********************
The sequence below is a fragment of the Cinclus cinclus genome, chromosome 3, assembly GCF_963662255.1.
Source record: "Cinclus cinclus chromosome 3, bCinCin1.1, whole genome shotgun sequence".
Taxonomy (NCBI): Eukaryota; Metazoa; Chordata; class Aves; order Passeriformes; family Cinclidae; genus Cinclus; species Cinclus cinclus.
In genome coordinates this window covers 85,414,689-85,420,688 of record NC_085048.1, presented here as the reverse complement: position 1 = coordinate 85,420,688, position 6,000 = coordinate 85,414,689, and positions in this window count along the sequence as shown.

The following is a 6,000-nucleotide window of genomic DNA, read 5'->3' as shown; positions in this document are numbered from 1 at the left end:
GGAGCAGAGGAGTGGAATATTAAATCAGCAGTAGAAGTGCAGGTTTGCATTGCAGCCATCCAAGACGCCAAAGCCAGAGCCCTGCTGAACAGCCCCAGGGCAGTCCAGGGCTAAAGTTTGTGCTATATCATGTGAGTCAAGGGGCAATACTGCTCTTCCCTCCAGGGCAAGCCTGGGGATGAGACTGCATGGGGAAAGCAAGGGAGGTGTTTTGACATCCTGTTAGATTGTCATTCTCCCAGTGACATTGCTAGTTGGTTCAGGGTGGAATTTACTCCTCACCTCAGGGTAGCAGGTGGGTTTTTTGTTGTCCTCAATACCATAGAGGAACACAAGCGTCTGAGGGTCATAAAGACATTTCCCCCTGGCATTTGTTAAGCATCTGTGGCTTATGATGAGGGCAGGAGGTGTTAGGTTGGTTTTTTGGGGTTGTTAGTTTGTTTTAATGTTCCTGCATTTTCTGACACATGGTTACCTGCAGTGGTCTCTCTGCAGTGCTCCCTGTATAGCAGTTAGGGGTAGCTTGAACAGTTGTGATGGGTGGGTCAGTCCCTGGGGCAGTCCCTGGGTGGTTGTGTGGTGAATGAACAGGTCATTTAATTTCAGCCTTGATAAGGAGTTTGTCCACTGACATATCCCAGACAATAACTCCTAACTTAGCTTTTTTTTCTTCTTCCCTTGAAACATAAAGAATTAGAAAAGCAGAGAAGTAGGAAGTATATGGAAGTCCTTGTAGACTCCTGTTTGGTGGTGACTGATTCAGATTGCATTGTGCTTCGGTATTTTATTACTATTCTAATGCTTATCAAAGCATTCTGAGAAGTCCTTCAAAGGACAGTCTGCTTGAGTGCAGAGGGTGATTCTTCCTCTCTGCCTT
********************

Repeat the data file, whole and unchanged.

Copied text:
The sequence below is a fragment of the Cinclus cinclus genome, chromosome 3, assembly GCF_963662255.1.
Source record: "Cinclus cinclus chromosome 3, bCinCin1.1, whole genome shotgun sequence".
Taxonomy (NCBI): Eukaryota; Metazoa; Chordata; class Aves; order Passeriformes; family Cinclidae; genus Cinclus; species Cinclus cinclus.
In genome coordinates this window covers 85,414,689-85,420,688 of record NC_085048.1, presented here as the reverse complement: position 1 = coordinate 85,420,688, position 6,000 = coordinate 85,414,689, and positions in this window count along the sequence as shown.

The following is a 6,000-nucleotide window of genomic DNA, read 5'->3' as shown; positions in this document are numbered from 1 at the left end:
GGAGCAGAGGAGTGGAATATTAAATCAGCAGTAGAAGTGCAGGTTTGCATTGCAGCCATCCAAGACGCCAAAGCCAGAGCCCTGCTGAACAGCCCCAGGGCAGTCCAGGGCTAAAGTTTGTGCTATATCATGTGAGTCAAGGGGCAATACTGCTCTTCCCTCCAGGGCAAGCCTGGGGATGAGACTGCATGGGGAAAGCAAGGGAGGTGTTTTGACATCCTGTTAGATTGTCATTCTCCCAGTGACATTGCTAGTTGGTTCAGGGTGGAATTTACTCCTCACCTCAGGGTAGCAGGTGGGTTTTTTGTTGTCCTCAATACCATAGAGGAACACAAGCGTCTGAGGGTCATAAAGACATTTCCCCCTGGCATTTGTTAAGCATCTGTGGCTTATGATGAGGGCAGGAGGTGTTAGGTTGGTTTTTTGGGGTTGTTAGTTTGTTTTAATGTTCCTGCATTTTCTGACACATGGTTACCTGCAGTGGTCTCTCTGCAGTGCTCCCTGTATAGCAGTTAGGGGTAGCTTGAACAGTTGTGATGGGTGGGTCAGTCCCTGGGGCAGTCCCTGGGTGGTTGTGTGGTGAATGAACAGGTCATTTAATTTCAGCCTTGATAAGGAGTTTGTCCACTGACATATCCCAGACAATAACTCCTAACTTAGCTTTTTTTTCTTCTTCCCTTGAAACATAAAGAATTAGAAAAGCAGAGAAGTAGGAAGTATATGGAAGTCCTTGTAGACTCCTGTTTGGTGGTGACTGATTCAGATTGCATTGTGCTTCGGTATTTTATTACTATTCTAATGCTTATCAAAGCATTCTGAGAAGTCCTTCAAAGGACAGTCTGCTTGAGTGCAGAGGGTGATTCTTCCTCTCTGCCTT